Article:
Paying attention to price action doesn’t just occur before a trade, price action is also very closely monitored while a trade is underway.
We take trades because our strategy indicates to do so based on current market conditions, and a stop loss and profit target are placed to limit risk as well as capitalize on those conditions. But conditions change.
When starting out it is beneficial to let the price hit either your stop or profit target. This forces you to become detached emotionally from the trade, let the market move without trying to impose your will on it, as well as fine-tune your strategy. Once discipline has been developed, as well as a heightened ability to read the market, there is no reason to let your stop get hit if you see that conditions have turned against you.
One of my trades today provided an example of this.
Figure 1. EUR/USD Failed Trade
The EUR/USD was in a strong uptrend through the European session. After the US market opened (pale yellow on the chart) there was another run to the upside. Unlike prior runs to the upside, this push higher had a pause in it; not anything which would cause me to skip the next trade, but I did note it.
The pullback was also quite sharp, and I took a trade just below the lower envelopes (for information on the basic strategy see: EUR/USD Day Trades-October 10 and prior trade journal articles). The price continued to drop a bit further and then consolidated, which is fine.
The price then began to rally. But it barely made it past the upper band, and out of the consolidation area before it got hit by strong selling. I exited just above my entry point for basically a flat trade, which turned out to be a good decision as my stop would have been hit moments later.
Piecing it Together
Deciding whether to let a trade hit your stop or profit target, or instead manage it manually like I did on this trade shouldn’t be taken lightly. There are times when getting stopped out is worth the risk, and other times when a condition change makes the reward potential unattractive relative to the risk.
In my trade above, the trend had been in effect since the start of the European session, without a significant pullback in several hours. Knowing that a reversal is “eventually” going to occur is never a reason to avoid a trade, but it should be noted and then included with other evidence which appears.
The price also rallied toward the former high, but before making it there witnessed strong selling. This created a lower high, and indicated the up trend may be in trouble. The swiftness of the selling, combined with the lower high and maturity of the trend indicated it was better to exit the trade than hold out for my target to be hit. Based on the new information provided by the market it was unlikely that my target would get hit before my stop.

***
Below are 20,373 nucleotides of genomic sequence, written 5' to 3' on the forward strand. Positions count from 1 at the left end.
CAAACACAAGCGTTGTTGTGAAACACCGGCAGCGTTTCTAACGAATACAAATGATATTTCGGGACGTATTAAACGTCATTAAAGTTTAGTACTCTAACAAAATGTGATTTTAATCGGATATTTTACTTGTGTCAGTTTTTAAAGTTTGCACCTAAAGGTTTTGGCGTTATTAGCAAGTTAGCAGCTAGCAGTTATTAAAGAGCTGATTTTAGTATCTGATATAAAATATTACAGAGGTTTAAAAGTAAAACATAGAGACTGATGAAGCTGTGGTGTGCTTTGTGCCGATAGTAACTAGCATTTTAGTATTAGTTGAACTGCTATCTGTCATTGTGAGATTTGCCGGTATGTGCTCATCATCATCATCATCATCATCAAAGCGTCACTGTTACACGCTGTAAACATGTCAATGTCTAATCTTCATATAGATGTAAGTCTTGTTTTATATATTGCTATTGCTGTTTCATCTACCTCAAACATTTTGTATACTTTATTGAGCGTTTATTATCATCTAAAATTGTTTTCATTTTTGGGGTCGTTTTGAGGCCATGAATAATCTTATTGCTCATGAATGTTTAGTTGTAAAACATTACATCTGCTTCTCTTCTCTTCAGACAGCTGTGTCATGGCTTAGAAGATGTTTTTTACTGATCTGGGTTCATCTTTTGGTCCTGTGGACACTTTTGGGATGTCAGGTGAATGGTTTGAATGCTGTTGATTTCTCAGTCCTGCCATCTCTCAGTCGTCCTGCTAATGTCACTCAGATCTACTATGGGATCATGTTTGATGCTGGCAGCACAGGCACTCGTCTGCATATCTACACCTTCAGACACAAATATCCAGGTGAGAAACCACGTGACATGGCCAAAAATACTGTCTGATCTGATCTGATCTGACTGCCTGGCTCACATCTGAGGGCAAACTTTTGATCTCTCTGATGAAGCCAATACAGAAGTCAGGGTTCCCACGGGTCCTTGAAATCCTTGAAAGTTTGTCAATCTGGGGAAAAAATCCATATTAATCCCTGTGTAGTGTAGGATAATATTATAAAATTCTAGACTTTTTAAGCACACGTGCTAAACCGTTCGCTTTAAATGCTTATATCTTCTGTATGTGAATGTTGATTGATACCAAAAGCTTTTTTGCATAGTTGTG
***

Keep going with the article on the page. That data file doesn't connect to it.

Had this trade occurred earlier in a trend, I likely would have let the trade hit my stop or target. The price rarely just surges in our direction to hit our target, pullbacks occur the way. Early in the trend, holding through a few market gyrations is worth the risk as early in the trend the target still has a high probability of getting hit.
Therefore the “maturity” of the trend is an important factor in whether I actively manage a trade once I am in it. I define a mature trend as more than 5-waves since the last significant correction. The EUR/USD has a tendency to run for 7-waves on the 1-minute chart before a significant reversal.
This particular trend had already had 11 waves. This alone isn’t a reason to avoid a trade, especially since the EUR/USD was still showing strength when the trade was taken. But this late in a trend a more significant reversal becomes more and more imminent, so being aware of that is important.
Figure 2 shows the waves in the EUR/USD on a 1-minute chart (note: not all waves labelled).
Figure 2. EUR/USD Labeled Waves on 1-Minute Chart
The arrow near the top of the trend marks my entry, and the exit is also marked. From this vantage point we can see the market was struggling to keep pushing higher. Seeing this in real-time is what takes practice. A trader must also be able to accept that market movements are not totally predictable, and that the price could have surged higher as soon as I exited my long.
Most new trades will benefit from learning to read the market in real-time, scrutinizing price movements, but being detached enough to let the price hit their stop or profit target. This creates discipline. More advanced traders can look to actively manage certain trades, as doing so in the right way will likely increase the percentage of trades won.